In 1987, it became legal for Taiwan’s opposition parties to contest elections, eventually to the highest level. The president of the Republic of China (ROC) is now directly elected and, last January, in the most recent of five consecutive contests, the incumbent, Ma Ying-jeou of the Kuomintang, was re-elected. He was inaugurated on May 20.
This should be one of many reminders that there have been in fact two polities that have been contesting for control of “China” since the end of the last imperial dynasty in 1912. One of them, the Republic of China, now a polity of 23 million citizens, has been confined territorially to the island of Taiwan since 1949. For much of its history, many have assumed that the republic on Taiwan is destined for extinction. Indeed, the real fear of being swallowed up by the mainland has helped fuel a popular desire in democratic Taiwan to become entirely separated from it.
Yet, after more than 60 years the contest between the far bigger regime on the Asian continent and the regime on the island continues, albeit in a form far different from the brutal civil war that convulsed China for decades. Indeed, in 1979, it took another turn, as the People’s Republic of China (PRC) embarked on a radical transformation of its economy and, therefore, in its relationship to the world in general and to Taiwan in particular.
This is but another chapter in the long and complex relationships between a core China, that is, the society and polity on the Asian mainland, and a peripheral China, that is, the many societies and places that have come to comprise what we today call “Greater China”.
These interactions have had important consequences across the centuries and, today, that relationship has entered yet another phase, which could well overturn the conventional wisdom about the future of PRC-ROC relations and China as a whole. Indeed, it is now possible to imagine that the PRC’s many internal problems have made its future more than problematical, while the ROC’s successes in dealing with the political and economic challenges of modernity have made it a compelling model for political reforms on the Chinese mainland.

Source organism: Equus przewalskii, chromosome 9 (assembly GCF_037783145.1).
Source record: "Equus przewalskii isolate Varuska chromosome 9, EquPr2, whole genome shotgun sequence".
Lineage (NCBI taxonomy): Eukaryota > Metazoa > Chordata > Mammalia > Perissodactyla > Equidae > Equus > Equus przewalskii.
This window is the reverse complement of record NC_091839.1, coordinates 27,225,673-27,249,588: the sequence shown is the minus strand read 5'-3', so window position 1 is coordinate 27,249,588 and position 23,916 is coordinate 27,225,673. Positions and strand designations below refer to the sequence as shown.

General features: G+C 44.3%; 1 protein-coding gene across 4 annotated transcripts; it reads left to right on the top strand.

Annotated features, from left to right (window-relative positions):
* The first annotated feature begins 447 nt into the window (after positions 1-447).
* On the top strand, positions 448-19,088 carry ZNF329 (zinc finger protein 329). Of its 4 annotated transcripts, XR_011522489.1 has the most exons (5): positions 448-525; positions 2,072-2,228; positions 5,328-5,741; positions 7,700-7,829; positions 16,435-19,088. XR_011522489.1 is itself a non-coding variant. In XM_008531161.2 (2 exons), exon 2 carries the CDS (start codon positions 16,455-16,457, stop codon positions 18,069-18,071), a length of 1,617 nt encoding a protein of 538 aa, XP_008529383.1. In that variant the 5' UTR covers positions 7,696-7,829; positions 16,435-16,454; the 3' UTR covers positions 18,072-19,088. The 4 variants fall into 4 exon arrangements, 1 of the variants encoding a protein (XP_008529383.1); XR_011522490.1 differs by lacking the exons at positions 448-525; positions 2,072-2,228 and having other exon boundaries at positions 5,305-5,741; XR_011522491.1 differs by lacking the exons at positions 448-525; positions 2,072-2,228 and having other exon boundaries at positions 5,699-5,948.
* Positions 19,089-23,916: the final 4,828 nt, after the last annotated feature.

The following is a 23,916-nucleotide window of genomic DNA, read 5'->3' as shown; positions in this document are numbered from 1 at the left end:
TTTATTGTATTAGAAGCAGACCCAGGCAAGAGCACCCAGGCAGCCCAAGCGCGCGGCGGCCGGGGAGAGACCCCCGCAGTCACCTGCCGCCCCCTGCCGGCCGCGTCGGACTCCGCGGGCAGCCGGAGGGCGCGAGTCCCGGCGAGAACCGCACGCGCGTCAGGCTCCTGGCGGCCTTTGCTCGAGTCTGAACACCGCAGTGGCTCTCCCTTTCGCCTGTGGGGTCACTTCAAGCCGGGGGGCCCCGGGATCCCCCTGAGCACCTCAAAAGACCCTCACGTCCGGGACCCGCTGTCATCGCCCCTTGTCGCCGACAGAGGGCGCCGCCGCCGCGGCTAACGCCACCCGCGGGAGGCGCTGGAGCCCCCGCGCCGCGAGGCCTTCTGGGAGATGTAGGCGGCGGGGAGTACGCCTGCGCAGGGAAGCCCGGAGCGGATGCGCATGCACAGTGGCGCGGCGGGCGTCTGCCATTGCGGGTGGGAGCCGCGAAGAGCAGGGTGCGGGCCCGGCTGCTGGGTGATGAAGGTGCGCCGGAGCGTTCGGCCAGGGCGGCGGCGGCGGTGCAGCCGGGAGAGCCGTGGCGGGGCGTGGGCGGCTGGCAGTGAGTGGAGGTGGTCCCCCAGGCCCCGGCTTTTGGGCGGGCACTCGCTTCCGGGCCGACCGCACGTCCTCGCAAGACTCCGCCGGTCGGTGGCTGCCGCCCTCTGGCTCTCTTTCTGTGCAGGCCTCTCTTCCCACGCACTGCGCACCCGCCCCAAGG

While President Ma is into a new term in office, the centrally planned political transition in the People’s Republic of China isn’t going nearly as smoothly. The lead-up to the change in Party leadership slated to occur in November 2012 has been racked by scandal at the highest levels.
In a widely publicized gambit, the Chinese Communist Party purged Bo Xilai, a member of its Politburo and an aspirant to power even greater than that. Bo had become famous as the Party’s man in Chongqing, a huge metropolis of more than 30 million people and the core of a booming economy in the western part of the country.
In the Western press, Bo had routinely been described as populist, flamboyant, and charismatic, and also as an advocate for reviving a version of pre-1980 “left-ism” as a way of coping with the many problems that had arisen in China in the past 30 years. Those who engineered Bo’s removal from power simultaneously began a guerrilla public relations campaign to discredit him and, through well-placed leaks to eager Western media, spread a lurid tale of intrigue, venality, sex, and even murder. Some of it may even have been true, but no one really knows, and no one probably ever will.
The purge of Bo Xilai is now fodder for analyses of many kinds. There is indeed more to think about than just the highly personalized struggle for power that exists at the highest level of China’s Communist Party. Bo’s rise and fall suggest that we also need to look more closely at the substructure of power within the country and that we try to gain a better appreciation of the many ways in which the New China of the past 30 years has scrambled many preexisting notions about the way things work there.